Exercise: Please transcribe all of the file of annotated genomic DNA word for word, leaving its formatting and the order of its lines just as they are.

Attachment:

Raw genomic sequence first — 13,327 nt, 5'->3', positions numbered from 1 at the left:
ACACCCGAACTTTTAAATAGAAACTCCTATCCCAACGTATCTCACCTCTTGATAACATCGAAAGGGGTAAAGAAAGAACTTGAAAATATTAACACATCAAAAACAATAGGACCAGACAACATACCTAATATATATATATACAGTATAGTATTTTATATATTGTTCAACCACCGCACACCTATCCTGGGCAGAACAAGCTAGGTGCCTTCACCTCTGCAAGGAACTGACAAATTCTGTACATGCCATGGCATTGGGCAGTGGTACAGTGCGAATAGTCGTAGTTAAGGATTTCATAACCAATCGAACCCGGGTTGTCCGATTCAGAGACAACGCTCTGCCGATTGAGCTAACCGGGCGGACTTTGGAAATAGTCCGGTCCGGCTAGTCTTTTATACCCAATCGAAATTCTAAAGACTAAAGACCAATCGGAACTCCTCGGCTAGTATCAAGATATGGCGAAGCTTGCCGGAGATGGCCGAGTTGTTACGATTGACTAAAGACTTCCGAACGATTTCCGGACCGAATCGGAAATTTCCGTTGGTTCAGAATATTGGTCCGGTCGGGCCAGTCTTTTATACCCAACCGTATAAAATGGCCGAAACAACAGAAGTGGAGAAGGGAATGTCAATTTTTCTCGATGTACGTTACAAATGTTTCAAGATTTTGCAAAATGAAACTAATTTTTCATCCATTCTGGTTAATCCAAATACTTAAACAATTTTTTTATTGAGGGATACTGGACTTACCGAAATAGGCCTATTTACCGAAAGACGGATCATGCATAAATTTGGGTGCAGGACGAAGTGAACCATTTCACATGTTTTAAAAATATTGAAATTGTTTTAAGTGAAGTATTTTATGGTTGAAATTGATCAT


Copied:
Raw genomic sequence first — 13,327 nt, 5'->3', positions numbered from 1 at the left:
ACACCCGAACTTTTAAATAGAAACTCCTATCCCAACGTATCTCACCTCTTGATAACATCGAAAGGGGTAAAGAAAGAACTTGAAAATATTAACACATCAAAAACAATAGGACCAGACAACATACCTAATATATATATATACAGTATAGTATTTTATATATTGTTCAACCACCGCACACCTATCCTGGGCAGAACAAGCTAGGTGCCTTCACCTCTGCAAGGAACTGACAAATTCTGTACATGCCATGGCATTGGGCAGTGGTACAGTGCGAATAGTCGTAGTTAAGGATTTCATAACCAATCGAACCCGGGTTGTCCGATTCAGAGACAACGCTCTGCCGATTGAGCTAACCGGGCGGACTTTGGAAATAGTCCGGTCCGGCTAGTCTTTTATACCCAATCGAAATTCTAAAGACTAAAGACCAATCGGAACTCCTCGGCTAGTATCAAGATATGGCGAAGCTTGCCGGAGATGGCCGAGTTGTTACGATTGACTAAAGACTTCCGAACGATTTCCGGACCGAATCGGAAATTTCCGTTGGTTCAGAATATTGGTCCGGTCGGGCCAGTCTTTTATACCCAACCGTATAAAATGGCCGAAACAACAGAAGTGGAGAAGGGAATGTCAATTTTTCTCGATGTACGTTACAAATGTTTCAAGATTTTGCAAAATGAAACTAATTTTTCATCCATTCTGGTTAATCCAAATACTTAAACAATTTTTTTATTGAGGGATACTGGACTTACCGAAATAGGCCTATTTACCGAAAGACGGATCATGCATAAATTTGGGTGCAGGACGAAGTGAACCATTTCACATGTTTTAAAAATATTGAAATTGTTTTAAGTGAAGTATTTTATGGTTGAAATTGATCAT